Matthew Vos doesn’t like feeling afraid. And he fears lots of things, like threatening storms, high places, and dark caves. He wants to be brave, but discovers that being a hero isn’t at all what he’d imagined.

Will his dream to attend the Cadet International Camporee ever come true? And what’s up with that crabby new girl in town?

Join Matthew as he makes strides in facing fears and forging friendships.

Glenda Faye Mathes writes with energy and intentionality. When she writes about a coming tornado, it feels so real, I start glancing nervously out the window. Young people will feel like the author knows them, is inside their heads, so intimate is her knowledge of her readers. This is a frank and honest portrayal of a preacher’s kid, but one that speaks to the extraordinary challenges and joys of ordinary growing up. Highly recommended.

Douglas Bond, author of Duncan’s War and many other works of historical fiction

Well written and captivating, this book—as the previous one in the series—takes us through the everyday life of Matthew Vos, an inquiring and thoughtful fifth grader who faces many typical challenges of a middle child and “Preacher’s Kid.” There are surprises along the way, and important lessons as Matthew strives to overcome his fears and to be more like the heroes he admires. I was impressed by the author’s ability to describe in a very plausible and heartfelt manner the inner thoughts of a young child. Although the book is set in a specific situation (a Dutch Reformed community in 1996 America), many children in different circumstances will easily identify with Matthew’s feelings and struggles.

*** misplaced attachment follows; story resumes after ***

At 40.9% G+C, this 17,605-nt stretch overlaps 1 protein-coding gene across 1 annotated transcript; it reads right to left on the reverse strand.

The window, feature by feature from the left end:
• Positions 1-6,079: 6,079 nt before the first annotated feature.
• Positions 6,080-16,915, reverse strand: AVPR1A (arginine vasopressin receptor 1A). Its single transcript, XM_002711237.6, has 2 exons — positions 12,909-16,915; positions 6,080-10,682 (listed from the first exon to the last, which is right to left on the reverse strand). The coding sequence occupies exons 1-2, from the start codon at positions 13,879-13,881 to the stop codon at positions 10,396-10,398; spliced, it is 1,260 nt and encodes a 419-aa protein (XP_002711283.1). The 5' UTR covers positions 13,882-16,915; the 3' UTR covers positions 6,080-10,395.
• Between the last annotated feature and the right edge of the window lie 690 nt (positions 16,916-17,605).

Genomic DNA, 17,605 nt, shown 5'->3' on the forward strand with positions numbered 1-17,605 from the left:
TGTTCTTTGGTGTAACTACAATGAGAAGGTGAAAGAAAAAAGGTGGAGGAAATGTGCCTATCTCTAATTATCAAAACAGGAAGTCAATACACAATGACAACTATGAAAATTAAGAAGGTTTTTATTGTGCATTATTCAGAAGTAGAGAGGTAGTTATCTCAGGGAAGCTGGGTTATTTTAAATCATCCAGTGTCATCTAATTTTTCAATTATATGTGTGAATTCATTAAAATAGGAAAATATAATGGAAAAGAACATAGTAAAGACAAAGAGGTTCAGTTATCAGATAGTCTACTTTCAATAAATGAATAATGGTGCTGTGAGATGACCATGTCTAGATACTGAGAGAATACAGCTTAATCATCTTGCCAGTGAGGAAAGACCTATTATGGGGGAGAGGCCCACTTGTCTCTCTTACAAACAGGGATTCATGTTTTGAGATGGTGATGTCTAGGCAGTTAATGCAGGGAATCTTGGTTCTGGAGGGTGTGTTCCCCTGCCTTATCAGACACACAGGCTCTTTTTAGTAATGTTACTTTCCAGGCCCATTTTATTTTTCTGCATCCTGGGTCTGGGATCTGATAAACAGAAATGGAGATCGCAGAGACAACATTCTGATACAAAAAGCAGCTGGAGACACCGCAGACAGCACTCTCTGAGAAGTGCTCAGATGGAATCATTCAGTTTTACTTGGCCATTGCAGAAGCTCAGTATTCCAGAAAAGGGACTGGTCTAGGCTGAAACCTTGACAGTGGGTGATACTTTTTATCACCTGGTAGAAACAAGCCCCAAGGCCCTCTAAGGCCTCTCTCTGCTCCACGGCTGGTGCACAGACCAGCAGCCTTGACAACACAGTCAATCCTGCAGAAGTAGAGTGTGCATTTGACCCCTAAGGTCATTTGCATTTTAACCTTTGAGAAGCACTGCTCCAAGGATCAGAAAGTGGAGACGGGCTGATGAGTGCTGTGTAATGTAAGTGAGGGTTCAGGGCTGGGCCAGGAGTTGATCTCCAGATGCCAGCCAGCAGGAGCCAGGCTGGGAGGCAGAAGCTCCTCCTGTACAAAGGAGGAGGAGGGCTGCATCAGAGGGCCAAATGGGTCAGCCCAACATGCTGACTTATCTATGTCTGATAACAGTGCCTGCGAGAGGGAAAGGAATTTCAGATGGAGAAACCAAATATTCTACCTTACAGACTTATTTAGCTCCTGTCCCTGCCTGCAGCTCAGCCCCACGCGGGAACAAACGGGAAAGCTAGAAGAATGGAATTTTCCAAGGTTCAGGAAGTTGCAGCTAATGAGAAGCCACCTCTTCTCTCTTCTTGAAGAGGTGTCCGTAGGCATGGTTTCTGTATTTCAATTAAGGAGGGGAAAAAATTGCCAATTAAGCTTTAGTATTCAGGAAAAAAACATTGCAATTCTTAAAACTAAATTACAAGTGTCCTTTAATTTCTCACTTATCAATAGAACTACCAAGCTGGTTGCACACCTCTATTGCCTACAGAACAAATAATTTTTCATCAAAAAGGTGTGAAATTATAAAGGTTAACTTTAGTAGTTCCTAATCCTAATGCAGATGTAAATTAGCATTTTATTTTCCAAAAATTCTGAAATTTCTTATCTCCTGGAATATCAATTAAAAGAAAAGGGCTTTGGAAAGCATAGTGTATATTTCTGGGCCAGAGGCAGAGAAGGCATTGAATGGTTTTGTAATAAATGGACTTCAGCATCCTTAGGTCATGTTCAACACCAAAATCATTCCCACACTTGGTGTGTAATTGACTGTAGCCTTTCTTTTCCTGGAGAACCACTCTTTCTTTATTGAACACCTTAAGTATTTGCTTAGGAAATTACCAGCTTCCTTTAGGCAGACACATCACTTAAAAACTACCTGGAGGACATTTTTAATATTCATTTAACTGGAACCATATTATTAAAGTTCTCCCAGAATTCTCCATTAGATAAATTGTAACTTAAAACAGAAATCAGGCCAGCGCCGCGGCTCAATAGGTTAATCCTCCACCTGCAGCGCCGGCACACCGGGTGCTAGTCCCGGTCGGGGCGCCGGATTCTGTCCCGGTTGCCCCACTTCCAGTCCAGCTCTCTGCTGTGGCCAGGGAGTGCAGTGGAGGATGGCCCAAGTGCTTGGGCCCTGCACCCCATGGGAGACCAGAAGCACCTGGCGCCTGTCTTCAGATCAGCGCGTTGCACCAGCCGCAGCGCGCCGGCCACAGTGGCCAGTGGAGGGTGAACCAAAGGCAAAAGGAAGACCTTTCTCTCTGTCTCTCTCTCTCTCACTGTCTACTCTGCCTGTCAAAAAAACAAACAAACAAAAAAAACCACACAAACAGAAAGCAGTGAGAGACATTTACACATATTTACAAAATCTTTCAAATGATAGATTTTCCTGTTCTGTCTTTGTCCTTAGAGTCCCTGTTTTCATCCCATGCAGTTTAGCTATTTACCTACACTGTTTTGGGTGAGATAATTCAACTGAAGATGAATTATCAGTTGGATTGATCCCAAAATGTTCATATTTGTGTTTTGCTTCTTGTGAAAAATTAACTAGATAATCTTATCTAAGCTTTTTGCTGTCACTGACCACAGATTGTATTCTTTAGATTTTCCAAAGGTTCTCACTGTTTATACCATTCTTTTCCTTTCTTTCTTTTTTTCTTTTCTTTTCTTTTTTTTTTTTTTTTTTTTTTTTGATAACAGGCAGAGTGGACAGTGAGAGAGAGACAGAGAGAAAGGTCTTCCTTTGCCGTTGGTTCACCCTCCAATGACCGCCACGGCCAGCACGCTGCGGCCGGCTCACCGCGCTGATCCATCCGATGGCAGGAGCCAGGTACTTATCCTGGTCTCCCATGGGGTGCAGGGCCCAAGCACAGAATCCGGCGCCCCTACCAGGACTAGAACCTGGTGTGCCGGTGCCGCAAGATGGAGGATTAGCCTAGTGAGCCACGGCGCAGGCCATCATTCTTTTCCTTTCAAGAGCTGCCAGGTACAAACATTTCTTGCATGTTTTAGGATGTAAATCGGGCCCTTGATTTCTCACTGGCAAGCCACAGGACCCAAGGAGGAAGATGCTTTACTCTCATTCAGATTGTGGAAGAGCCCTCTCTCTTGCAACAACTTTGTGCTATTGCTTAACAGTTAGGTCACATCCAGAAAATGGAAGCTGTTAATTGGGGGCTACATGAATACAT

Simonetta Carr, author of Christian Biographies for Young Readers, including the San Diego Book Awards finalists, John Owen and Lady Jane Grey, and winner, Anselm of Canterbury

Matthew Makes Strides quickly captured my attention and provoked thoughts and emotions that are sympathetic with those of several characters in the story. Glenda Faye Mathes does an excellent job portraying the trauma, excitement, and relief of events where great danger and courage are present. Her chapters are rich in narration, imagery, momentum, and emotion. They also contain a good amount of humor to guard against overly heavy intensity. I am thankful that she is writing Matt’s story and sharing it with readers of all ages, and I applaud her for taking up topics of fear, loss, courage, and authentic masculinity.

Paul T. Berghaus, U.S. Army Chaplain, Ethics Instructor and Infantry Chapel Pastor at Ft. Benning, GA

Order Matthew Makes Strides on Amazon.

 

 

 

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